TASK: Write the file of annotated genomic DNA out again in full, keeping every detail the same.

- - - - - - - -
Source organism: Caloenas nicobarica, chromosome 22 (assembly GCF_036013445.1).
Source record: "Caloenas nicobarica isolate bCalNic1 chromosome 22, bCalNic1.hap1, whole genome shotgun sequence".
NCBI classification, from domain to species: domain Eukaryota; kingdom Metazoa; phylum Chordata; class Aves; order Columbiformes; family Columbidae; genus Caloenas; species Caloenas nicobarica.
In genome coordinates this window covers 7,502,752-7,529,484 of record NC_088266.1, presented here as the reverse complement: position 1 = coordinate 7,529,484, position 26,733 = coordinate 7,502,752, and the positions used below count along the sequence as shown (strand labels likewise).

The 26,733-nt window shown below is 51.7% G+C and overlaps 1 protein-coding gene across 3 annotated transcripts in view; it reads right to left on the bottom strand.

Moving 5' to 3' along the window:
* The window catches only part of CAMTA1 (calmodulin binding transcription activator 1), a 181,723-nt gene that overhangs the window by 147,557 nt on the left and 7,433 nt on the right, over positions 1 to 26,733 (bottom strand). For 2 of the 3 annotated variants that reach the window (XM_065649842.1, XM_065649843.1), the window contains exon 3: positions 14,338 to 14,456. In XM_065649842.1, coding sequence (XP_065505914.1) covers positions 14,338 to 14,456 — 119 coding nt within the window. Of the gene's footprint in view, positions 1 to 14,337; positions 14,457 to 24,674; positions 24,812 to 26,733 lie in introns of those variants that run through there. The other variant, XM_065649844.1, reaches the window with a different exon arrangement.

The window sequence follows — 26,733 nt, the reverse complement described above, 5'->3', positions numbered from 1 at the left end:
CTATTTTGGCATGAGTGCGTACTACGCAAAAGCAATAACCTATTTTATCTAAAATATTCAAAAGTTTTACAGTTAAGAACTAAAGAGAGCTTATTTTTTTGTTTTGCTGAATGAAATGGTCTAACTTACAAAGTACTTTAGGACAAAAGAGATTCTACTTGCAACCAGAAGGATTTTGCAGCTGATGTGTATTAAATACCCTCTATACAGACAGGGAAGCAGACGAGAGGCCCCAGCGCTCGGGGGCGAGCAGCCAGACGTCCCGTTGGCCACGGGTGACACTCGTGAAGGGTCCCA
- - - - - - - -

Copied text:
Source organism: Caloenas nicobarica, chromosome 22 (assembly GCF_036013445.1).
Source record: "Caloenas nicobarica isolate bCalNic1 chromosome 22, bCalNic1.hap1, whole genome shotgun sequence".
NCBI classification, from domain to species: domain Eukaryota; kingdom Metazoa; phylum Chordata; class Aves; order Columbiformes; family Columbidae; genus Caloenas; species Caloenas nicobarica.
In genome coordinates this window covers 7,502,752-7,529,484 of record NC_088266.1, presented here as the reverse complement: position 1 = coordinate 7,529,484, position 26,733 = coordinate 7,502,752, and the positions used below count along the sequence as shown (strand labels likewise).

The 26,733-nt window shown below is 51.7% G+C and overlaps 1 protein-coding gene across 3 annotated transcripts in view; it reads right to left on the bottom strand.

Moving 5' to 3' along the window:
* The window catches only part of CAMTA1 (calmodulin binding transcription activator 1), a 181,723-nt gene that overhangs the window by 147,557 nt on the left and 7,433 nt on the right, over positions 1 to 26,733 (bottom strand). For 2 of the 3 annotated variants that reach the window (XM_065649842.1, XM_065649843.1), the window contains exon 3: positions 14,338 to 14,456. In XM_065649842.1, coding sequence (XP_065505914.1) covers positions 14,338 to 14,456 — 119 coding nt within the window. Of the gene's footprint in view, positions 1 to 14,337; positions 14,457 to 24,674; positions 24,812 to 26,733 lie in introns of those variants that run through there. The other variant, XM_065649844.1, reaches the window with a different exon arrangement.

The window sequence follows — 26,733 nt, the reverse complement described above, 5'->3', positions numbered from 1 at the left end:
CTATTTTGGCATGAGTGCGTACTACGCAAAAGCAATAACCTATTTTATCTAAAATATTCAAAAGTTTTACAGTTAAGAACTAAAGAGAGCTTATTTTTTTGTTTTGCTGAATGAAATGGTCTAACTTACAAAGTACTTTAGGACAAAAGAGATTCTACTTGCAACCAGAAGGATTTTGCAGCTGATGTGTATTAAATACCCTCTATACAGACAGGGAAGCAGACGAGAGGCCCCAGCGCTCGGGGGCGAGCAGCCAGACGTCCCGTTGGCCACGGGTGACACTCGTGAAGGGTCCCA